Sindh’s environmental protection authority has been criticized for the way it held a public hearing into a Clifton, Karachi project and how it had it assessed.
Riffat Builders & Developers wants approval to build a 19-floor A&Z Tower on a plot in Clifton Block 1 near Sea Rock Apartments off Khayaban-e-Bedil. Part of the official process includes approvals from the Sindh Environmental Protection Agency or Sepa which has to check if this building will affect the surrounding environment. Sepa asked engineering firm EMC Pakistan to study this and prepare a report, which was produced by September 2019. (All such reports are uploaded to the Sepa website here, but you have to quickly download them in case they are taken off.)
The plot is 1,611 square yards for a 250-foot tall tower that will have 135 offices. Up to the seventh floor is parking and the rest is offices. It is expected to take three years to build. The address for the plot is No 2/2-A, Scheme 5 in Clifton Block 1.
It is the norm for Sepa to hold a public hearing to invite objections for such construction projects. Sepa held one for A&Z Tower on August 11 at its Korangi office. However, in a departure from the rules, people were asked to separately give their objections and ask questions to the panel of builders, developers and consultant. Usually, these hearings are conducted with everyone in a hall together with the builder and consultant having to respond to the public’s concerns. SEPA Deputy Director Imran Sabir said that they were holding it individually to maintain social distancing. But it was not clear how that was being achieved given that the hearing was still held in a crowded room of 10 people at least.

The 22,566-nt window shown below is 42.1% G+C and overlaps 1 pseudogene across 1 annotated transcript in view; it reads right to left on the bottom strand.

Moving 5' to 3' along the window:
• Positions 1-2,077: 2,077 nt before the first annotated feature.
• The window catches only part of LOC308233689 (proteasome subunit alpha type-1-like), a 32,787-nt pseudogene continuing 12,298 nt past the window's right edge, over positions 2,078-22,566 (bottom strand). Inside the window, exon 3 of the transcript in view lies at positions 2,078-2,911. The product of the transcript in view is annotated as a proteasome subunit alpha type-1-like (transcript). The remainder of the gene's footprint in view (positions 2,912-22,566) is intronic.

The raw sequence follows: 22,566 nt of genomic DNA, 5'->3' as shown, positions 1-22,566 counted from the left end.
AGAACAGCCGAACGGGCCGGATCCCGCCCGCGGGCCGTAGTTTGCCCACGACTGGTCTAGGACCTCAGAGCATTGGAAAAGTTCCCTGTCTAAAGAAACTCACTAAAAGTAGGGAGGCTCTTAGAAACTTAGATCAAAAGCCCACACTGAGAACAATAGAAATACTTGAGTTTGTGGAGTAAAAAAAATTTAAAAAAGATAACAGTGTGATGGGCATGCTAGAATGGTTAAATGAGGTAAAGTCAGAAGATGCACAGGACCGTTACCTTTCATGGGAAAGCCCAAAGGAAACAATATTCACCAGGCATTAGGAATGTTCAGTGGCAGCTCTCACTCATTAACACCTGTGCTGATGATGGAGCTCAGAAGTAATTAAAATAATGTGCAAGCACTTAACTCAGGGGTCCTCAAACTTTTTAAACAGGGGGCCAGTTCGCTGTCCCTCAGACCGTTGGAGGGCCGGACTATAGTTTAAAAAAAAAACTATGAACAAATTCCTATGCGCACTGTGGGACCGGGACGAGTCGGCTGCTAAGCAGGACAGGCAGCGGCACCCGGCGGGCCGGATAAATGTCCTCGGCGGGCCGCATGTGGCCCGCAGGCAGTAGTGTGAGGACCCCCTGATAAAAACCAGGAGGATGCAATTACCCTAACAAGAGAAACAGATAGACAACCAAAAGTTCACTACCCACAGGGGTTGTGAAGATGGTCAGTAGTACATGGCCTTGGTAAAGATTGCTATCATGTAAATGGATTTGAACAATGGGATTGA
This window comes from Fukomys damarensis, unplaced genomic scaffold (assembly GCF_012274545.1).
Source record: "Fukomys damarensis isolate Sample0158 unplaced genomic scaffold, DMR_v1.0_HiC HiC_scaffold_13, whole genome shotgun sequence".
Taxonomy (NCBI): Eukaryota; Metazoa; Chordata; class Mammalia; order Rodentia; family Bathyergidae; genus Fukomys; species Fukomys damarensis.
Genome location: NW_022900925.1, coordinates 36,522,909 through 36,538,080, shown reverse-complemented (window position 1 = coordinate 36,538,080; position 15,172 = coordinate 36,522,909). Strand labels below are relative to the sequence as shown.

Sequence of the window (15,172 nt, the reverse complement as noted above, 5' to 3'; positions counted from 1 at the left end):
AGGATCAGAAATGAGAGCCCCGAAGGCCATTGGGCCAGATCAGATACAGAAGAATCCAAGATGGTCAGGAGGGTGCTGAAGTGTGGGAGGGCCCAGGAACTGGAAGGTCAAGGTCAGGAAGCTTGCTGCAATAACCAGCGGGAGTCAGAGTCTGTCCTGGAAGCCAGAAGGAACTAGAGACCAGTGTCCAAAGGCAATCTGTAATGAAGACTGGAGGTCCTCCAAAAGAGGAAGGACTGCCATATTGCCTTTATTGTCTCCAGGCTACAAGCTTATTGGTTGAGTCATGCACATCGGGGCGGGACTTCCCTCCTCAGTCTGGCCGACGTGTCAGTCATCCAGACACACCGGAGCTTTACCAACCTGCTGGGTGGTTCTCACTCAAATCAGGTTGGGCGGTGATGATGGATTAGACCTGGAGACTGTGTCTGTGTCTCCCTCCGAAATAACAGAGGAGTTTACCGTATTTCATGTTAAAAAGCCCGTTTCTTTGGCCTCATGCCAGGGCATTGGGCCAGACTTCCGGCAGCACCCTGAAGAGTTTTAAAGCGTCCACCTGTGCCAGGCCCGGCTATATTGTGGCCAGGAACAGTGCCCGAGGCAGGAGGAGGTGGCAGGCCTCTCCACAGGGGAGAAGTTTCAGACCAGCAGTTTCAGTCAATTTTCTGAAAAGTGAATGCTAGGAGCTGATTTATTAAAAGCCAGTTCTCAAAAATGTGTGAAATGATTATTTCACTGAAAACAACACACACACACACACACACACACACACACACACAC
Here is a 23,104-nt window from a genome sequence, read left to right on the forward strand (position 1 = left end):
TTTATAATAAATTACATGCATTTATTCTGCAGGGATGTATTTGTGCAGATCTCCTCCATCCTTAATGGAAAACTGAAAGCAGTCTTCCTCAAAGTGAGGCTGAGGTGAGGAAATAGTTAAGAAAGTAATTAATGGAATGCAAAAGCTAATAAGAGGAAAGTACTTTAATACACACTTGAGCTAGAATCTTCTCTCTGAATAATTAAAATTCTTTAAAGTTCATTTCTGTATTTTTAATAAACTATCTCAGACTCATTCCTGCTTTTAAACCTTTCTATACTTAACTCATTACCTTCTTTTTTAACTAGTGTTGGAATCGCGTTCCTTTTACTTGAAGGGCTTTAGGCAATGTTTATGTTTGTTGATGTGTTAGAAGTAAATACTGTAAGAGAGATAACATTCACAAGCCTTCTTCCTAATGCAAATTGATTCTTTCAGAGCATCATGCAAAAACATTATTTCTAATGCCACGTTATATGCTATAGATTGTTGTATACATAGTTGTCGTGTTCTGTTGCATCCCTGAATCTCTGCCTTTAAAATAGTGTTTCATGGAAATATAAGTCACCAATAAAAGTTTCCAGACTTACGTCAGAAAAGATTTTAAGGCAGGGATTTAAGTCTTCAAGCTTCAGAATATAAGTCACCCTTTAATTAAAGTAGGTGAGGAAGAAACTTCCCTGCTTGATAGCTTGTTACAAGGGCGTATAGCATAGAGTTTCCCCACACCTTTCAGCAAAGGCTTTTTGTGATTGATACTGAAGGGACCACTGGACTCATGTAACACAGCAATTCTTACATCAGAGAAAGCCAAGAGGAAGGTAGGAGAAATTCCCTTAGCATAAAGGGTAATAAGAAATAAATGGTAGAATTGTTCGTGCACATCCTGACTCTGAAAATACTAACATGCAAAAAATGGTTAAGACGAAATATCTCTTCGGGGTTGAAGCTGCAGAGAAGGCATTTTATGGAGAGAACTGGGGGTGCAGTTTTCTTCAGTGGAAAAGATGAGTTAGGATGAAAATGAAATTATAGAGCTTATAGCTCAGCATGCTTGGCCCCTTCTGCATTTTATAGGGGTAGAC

SEPA Deputy Director Imran Sabir has said that they have yet to grant approval and are in the process of compiling the public’s concerns before putting it to an expert committee, which takes 30 to 40 days.
Sepa style of holding public hearings
Environment lawyer Zubair Abro, who has often attended SEPA hearings, said that for one the authority had not ever said it would hold such sessions one-on-one. The other point is that Sepa it holds its public hearing at the site, if it is far flung and not easily accessible. When people can easily turn up to the construction site, such as the case with the A&Z Tower, it chooses to hold the hearings far off in Korangi. “It shows mala fide intent,” he maintained.
The purpose of these hearings is to benefit the public from that area. According to Dr. Syed Raza Gardezi of Citizens for Environment not only should Sepa announce this in banners at the site but it should also hold the hearing there in the late afternoon so that more people can take part. He has registered his objections in a letter to the DG.
Environmental activist Yasir Husain told SAMAA Digital that Sepa is discouraging public hearings for high-rise commercial projects. “The EIA is imperative in all such projects,” he said, “but mostly the consultants of that project are preparing the EIA reports and handing them to Sepa.” Sepa does this because it doesn’t have the in-house experts, which is why they rely on EIA reports prepared by the consultants who happen to also work for the builders and developers.